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I am trying to produce closed quotient maps, as they allow a good way of creating saturated open sets (as in this question).

A map $f:X\rightarrow Y$is called proper, iff preimages of compact sets are compact. It is called quotient map, iff a subset $V\subset Y$ is open, if and only if its preimage $f^{-1}(V)$ is open. And it is called closed, iff it maps closed sets to closed sets.

So the question is, whether a proper quotient map is already closed.

Note that, I am particular interested in the world of non-Hausdorff spaces.

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    $\begingroup$ By your definition, a quotient map does not have to be onto. Is this deliberate? (If so, the answer to your question is “no”.) $\endgroup$ – Harald Hanche-Olsen Mar 19 '10 at 13:19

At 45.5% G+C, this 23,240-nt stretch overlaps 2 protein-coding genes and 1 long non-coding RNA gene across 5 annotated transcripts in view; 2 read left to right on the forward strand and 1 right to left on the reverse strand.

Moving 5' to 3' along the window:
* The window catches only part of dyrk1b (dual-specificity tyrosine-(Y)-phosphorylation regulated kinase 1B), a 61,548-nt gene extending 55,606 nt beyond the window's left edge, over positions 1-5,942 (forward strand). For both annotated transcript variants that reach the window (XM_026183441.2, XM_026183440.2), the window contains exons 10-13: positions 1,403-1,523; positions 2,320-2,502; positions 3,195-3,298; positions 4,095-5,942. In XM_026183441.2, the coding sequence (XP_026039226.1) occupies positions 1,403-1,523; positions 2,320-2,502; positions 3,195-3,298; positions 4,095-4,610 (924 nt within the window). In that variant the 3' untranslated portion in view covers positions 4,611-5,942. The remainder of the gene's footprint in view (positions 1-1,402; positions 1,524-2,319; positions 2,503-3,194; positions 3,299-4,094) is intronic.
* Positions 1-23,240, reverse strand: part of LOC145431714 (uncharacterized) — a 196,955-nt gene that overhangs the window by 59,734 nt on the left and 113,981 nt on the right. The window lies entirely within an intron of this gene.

• $\begingroup$ Never mind that. See my answer below. $\endgroup$ – Harald Hanche-Olsen Mar 19 '10 at 13:29
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No. Let X={1,2,3} and Y={1,2}. Let f map 1 to 1, 2 and 3 to 2. Let the topology on X be {∅,{2},{1,2},{2,3},{1,2,3}} and that on Y be {∅,{2},{1,2}}. f maps the closed set {3} onto the non-closed set {2}.

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Answer removed, was same as Harald's

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